MORGANTOWN – U.S. Senate staff this week offered a briefing and handouts on some of the details of the recently passed coronavirus stimulus and relief bill, called the CARES Act.
The information decries the intent of the bill. Federal agencies are now developing guidance on exactly how they will implement the bill’s directives. Agencies are just now getting their guidance in place form the previous package, so it could another week or two to get their CARES provisions into place.
Here are some highlights from the information provided.
Individual payments. Individuals making up to $75,000 and couples making up to $150,000 will receive direct payments of $1,200 each. People who receive IRS tax refunds through direct deposit and who filed a 2018 or 2019 tax return should see their deposits in the next few weeks. People on Social Security or who do not file taxes will receive checks; checks may take several months to arrive.
Individuals making more than those thresholds will see $5 deducted for every $100 of income. Individuals making more than $99,000 or couples making more than $198,000 will receive nothing.
CARES also provides $500 per child. The language applies to those 18 and under; it’s unclear if a 20-year-old dependent would be eligible for the $500 or receive their own $1,200 check. That will be made clear in the guidance.
The staffers who wrote the bill say that the checks are not taxable. They do not yet know how the checks will be factored into 2020 taxes, which would be filed next year.
Small business help. The Paycheck Protection Program offers small businesses zero-fee loans up to $10 million. Up to eight weeks of payroll and other costs – such as group health coverage, rent and utilities – are covered and the loans are forgivable if the business retains its employees and their salary levels. Reductions in force or wages reduce forgivable amounts.
Additionally, small businesses and nonprofits can apply for SBA low-interest Economic Injury Disaster Loans of up to $2 million and receive $10,000 advances to cover expenses that could have been covered if the pandemic hadn’t occurred. Businesses should contact the Small Business Administration for guidance on applying.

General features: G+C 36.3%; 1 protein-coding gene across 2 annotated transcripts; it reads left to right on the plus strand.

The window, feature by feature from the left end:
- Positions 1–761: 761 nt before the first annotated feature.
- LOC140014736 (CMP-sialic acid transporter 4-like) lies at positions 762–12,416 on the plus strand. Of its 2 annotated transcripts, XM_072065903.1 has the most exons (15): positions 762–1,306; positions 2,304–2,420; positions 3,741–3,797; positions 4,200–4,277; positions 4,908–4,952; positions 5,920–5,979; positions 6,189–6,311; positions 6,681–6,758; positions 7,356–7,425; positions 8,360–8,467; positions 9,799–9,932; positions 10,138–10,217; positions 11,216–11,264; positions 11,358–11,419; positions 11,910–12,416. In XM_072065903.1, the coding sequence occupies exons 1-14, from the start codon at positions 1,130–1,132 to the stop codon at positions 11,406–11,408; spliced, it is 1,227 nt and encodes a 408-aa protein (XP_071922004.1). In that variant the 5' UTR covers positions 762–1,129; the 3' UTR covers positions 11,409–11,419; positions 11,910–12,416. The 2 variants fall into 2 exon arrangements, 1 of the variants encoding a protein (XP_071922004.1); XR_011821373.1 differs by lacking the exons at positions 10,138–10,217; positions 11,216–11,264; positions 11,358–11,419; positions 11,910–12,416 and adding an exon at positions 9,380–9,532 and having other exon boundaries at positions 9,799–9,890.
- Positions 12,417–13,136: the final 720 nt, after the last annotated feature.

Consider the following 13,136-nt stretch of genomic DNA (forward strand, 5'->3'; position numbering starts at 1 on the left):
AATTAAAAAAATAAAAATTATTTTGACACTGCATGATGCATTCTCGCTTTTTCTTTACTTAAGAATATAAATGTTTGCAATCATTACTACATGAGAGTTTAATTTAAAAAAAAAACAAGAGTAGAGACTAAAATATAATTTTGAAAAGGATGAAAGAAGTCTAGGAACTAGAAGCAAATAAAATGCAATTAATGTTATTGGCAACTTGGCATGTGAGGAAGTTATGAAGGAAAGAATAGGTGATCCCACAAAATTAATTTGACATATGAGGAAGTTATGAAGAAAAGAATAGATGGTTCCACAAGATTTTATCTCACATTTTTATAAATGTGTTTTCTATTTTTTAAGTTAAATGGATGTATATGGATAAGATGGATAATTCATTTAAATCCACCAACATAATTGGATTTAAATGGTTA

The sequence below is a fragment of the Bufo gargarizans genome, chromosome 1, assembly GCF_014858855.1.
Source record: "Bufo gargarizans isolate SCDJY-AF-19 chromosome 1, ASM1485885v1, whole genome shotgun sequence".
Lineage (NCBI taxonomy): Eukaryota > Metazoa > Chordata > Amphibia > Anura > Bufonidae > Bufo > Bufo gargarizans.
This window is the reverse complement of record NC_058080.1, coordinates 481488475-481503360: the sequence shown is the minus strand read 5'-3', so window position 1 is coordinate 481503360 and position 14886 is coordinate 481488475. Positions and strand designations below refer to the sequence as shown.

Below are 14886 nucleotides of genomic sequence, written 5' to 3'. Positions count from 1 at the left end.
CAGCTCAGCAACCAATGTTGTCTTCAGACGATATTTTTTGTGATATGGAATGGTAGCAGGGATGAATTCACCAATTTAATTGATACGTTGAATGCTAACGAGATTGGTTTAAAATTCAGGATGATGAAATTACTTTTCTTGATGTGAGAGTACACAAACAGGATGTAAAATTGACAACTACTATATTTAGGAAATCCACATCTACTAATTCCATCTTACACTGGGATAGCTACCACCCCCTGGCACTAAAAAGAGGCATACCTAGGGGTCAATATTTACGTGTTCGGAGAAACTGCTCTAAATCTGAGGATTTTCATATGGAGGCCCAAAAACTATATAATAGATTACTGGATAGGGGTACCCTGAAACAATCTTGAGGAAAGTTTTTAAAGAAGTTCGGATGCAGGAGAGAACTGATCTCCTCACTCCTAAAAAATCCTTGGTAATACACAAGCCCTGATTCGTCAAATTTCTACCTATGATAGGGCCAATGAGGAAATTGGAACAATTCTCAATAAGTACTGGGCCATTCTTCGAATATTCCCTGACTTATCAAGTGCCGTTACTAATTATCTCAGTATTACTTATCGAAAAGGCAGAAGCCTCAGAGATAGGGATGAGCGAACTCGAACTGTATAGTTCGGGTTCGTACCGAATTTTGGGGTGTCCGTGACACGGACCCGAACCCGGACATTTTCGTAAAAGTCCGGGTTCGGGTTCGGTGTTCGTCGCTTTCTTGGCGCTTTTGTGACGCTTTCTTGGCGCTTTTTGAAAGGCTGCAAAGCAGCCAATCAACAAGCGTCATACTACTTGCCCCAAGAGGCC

Unemployment benefits. CARES provides for an additional $600 per week for unemployment and extends eligibility an extra 13 weeks – from 26 weeks to 39 weeks. This applies to workers whose employer is closed; to workers or workers’ household members are diagnosed with or quarantined because of COVID-19; to workers taking care of a diagnosed family or household member or a member unable to attend school; to workers scheduled to start a job that no longer exists because of the virus; the worker is self-employed, is seeking part-time work, does not have sufficient work history or otherise doesn’t qualify for unemployment. All benefits remain taxable.
Hospitals. The bill includes $150 billion: $50 billion for additional Medicare payments to providers and $100 billion for unreimbursed expenses or lost revenues.
Aid to states. $150 billion is devoted to state and local governments. Each state will receive a baseline $1.25 billion, with more based on population. Counties an cities with more than 500,000 residents can receive funds directly. West Virginia will likely get no more than the baseline.
Education. CARES provides $13.5 billion for elementary and secondary schools and $14.25 billion for higher education. Higher-education students will be eligible for emergency financial aid grants to meets virus-related needs, Loan payments on federally held student loans will be deferred through Sept. 30 and not accrue interest Commercially held FFEL loans, Perkins loans and private loans are not eligible. Garnishments and negative credit reporting will be suspended for the period.
Real ID. The Oct. 1 deadline to obtain a Real ID at a DMV office has been extended to Oct. 1, 2021, so a DMV visit is not required now.
Prisons. CARES gives the director of the Bureau of Prisons the authority to release to home confinement those inmates serving their final year.
Testing and vaccines. Testing will not be subject to copays, coinsurance or deductibles. The Affordable Care Act requires coverage of vaccines without cost sharing. Medicare Part B and Medicare Advantage beneficiaries are included.
Also, during the emergency, seniors on Medicare can get up to 90 days of a prescription, and they can be refilled early.
The next package. A few very preliminary discussions have begun for a possible fourth package. How the coronavirus situation pans out nationally may determine if the package leans more toward economic stimulus or further damage relief. The CARES Act is just getting underway and the House and Senate are both in recess until April 20, so it is thought that the shape of another bill, if there is one, won’t be known until after that.